SW Legal studies in Business

Religious Organization “Sharing” Plan Is Insurance Subject to State Regulation

Kentucky high court held that a medical “sharing” plan, where by people made regular monthly payments, based on actuarial tables, to help cover health expenses of other members, is in fact insurance subject to state regulation.

Topic Insurance
Key Words

Medical Care; Religious Organization; Licensing

C A S E   S U M M A R Y

Medi-Share is operated by the American Evangelistic Association and the Christian Share Ministry. It is called a “sharing ministry” because people join voluntarily to help pay the medical bills of other members and, then, those who have joined are eligible to receive donations from other members to help pay for their medical expenses. Members pay a $175 initial fee than an annual fee of $150 and are expected to make monthly “share” payments. Those payments are based on an actuarial risk analysis of the member. If payments are not made, the member is dropped. Payment of medical expenses is at the discretion of the oversight staff. Medi-Share is not licensed to sell insurance in Kentucky, so is not subject to any regulatory oversight. The state sued Medi-Share for the unauthorized sale of insurance. The trial court and court of appeals held that Medi-Share was not insurance and was exempt from state regulation under a religious exception. The state appealed.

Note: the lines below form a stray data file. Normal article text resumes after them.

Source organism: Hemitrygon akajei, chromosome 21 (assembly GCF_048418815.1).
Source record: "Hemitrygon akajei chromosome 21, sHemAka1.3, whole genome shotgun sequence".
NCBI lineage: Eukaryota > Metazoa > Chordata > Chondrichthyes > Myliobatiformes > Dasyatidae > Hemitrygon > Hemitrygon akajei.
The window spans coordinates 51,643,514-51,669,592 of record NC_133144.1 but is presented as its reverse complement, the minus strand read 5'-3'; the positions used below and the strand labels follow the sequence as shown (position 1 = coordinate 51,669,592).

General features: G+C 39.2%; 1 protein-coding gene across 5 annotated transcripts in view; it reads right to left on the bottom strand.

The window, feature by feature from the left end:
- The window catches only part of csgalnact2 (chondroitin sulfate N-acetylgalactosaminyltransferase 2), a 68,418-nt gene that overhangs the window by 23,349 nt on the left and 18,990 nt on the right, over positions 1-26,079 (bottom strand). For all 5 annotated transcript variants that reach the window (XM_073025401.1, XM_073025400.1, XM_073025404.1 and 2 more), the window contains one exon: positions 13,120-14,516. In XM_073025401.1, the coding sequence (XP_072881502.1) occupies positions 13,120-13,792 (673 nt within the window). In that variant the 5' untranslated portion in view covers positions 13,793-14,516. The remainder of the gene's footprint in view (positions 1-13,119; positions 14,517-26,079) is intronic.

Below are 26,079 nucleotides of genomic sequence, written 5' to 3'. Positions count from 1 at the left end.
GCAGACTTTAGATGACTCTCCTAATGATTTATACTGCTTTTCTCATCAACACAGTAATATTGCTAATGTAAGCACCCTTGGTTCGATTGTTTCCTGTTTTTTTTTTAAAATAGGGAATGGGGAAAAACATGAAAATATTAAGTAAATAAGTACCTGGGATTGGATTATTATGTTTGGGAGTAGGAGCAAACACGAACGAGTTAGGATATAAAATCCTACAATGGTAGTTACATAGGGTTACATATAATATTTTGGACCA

Reversed and remanded. The agreement signed by members of the Medi-Share system is a contract for insurance. Hence, the operator of the system was engaged in the unauthorized sale of insurance. The fact that it claimed not to be health insurance does not control the reality. The agreement provided for shifting of risk of medical expenses. The operator pooled payments to help cover expenses and used actuarial tables to calculate the amount of member payments. It advertized that it was an economical alternative to conventional health insurance programs. The fact that it was operated by a religious organization does not exempt it from the state insurance code.


Kentucky v. Reinhold, ---S.W.3d--- (2010 WL 33744232, Sup. Ct., Ky., 2010)

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